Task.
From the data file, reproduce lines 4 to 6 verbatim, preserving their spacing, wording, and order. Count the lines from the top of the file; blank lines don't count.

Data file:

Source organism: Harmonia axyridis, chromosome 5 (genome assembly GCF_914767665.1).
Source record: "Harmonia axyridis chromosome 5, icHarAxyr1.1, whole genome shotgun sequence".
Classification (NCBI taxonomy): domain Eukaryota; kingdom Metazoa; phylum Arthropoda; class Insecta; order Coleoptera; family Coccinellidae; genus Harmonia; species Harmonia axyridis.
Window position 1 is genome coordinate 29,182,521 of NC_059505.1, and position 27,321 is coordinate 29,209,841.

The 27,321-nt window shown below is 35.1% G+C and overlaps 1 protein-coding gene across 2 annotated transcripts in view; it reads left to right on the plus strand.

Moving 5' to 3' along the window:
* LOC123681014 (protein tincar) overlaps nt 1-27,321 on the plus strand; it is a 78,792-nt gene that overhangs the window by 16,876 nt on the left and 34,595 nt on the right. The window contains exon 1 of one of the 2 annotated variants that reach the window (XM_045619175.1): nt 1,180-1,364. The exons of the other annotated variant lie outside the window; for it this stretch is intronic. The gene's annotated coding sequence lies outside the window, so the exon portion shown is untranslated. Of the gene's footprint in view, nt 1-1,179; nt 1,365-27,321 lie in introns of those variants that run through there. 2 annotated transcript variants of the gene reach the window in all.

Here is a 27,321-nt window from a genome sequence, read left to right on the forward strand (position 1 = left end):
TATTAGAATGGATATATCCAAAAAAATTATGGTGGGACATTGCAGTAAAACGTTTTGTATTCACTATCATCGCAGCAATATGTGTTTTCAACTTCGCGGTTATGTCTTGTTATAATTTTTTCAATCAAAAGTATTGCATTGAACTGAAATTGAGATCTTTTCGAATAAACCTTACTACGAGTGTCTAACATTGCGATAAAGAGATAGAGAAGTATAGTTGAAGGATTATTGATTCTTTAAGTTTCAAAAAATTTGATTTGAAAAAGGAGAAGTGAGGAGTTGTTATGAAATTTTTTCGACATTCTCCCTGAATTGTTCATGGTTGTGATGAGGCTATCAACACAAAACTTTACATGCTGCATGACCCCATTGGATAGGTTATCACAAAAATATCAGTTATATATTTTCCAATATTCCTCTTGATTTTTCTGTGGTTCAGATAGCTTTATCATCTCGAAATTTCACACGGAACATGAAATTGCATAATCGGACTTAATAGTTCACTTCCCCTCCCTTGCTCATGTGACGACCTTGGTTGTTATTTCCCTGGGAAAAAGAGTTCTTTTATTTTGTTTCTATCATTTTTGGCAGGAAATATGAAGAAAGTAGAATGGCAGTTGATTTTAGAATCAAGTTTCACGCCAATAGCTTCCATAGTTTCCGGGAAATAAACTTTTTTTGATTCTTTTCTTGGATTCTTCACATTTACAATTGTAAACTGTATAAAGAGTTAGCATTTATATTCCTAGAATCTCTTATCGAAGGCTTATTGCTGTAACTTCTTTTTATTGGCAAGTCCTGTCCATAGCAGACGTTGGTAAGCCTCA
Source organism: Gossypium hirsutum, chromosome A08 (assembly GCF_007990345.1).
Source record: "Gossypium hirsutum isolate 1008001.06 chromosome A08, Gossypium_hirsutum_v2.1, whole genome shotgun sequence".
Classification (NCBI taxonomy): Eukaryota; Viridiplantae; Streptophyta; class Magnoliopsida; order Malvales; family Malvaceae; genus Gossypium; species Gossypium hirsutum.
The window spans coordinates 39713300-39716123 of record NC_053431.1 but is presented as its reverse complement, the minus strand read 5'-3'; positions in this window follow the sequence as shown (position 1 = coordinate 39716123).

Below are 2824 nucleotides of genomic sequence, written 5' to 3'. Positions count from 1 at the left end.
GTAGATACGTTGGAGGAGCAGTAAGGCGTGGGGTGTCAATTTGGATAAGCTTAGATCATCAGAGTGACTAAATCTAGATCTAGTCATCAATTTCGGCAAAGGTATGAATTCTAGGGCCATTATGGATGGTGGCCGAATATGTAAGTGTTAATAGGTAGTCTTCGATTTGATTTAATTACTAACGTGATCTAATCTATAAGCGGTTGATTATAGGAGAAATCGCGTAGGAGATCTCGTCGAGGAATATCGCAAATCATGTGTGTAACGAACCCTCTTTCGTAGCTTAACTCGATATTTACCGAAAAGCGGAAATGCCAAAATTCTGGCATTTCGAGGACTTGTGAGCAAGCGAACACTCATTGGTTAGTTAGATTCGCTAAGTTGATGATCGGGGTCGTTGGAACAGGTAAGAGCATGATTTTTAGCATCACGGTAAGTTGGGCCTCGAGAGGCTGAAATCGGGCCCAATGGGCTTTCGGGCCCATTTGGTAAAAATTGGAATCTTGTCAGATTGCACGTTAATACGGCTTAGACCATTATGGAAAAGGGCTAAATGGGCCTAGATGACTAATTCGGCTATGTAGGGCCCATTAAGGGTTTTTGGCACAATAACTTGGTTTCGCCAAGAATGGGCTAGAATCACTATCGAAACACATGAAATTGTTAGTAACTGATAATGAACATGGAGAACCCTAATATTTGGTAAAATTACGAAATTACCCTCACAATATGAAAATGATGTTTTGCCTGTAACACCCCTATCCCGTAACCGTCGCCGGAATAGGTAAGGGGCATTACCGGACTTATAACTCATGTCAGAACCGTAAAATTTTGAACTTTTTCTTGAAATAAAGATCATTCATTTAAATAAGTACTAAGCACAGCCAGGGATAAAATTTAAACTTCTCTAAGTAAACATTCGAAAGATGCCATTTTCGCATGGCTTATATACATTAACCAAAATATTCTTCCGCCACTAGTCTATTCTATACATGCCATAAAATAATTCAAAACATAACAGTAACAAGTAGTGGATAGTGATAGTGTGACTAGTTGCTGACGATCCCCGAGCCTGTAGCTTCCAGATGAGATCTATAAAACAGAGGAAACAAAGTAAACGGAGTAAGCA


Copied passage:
Window position 1 is genome coordinate 29,182,521 of NC_059505.1, and position 27,321 is coordinate 29,209,841.

The 27,321-nt window shown below is 35.1% G+C and overlaps 1 protein-coding gene across 2 annotated transcripts in view; it reads left to right on the plus strand.

Moving 5' to 3' along the window: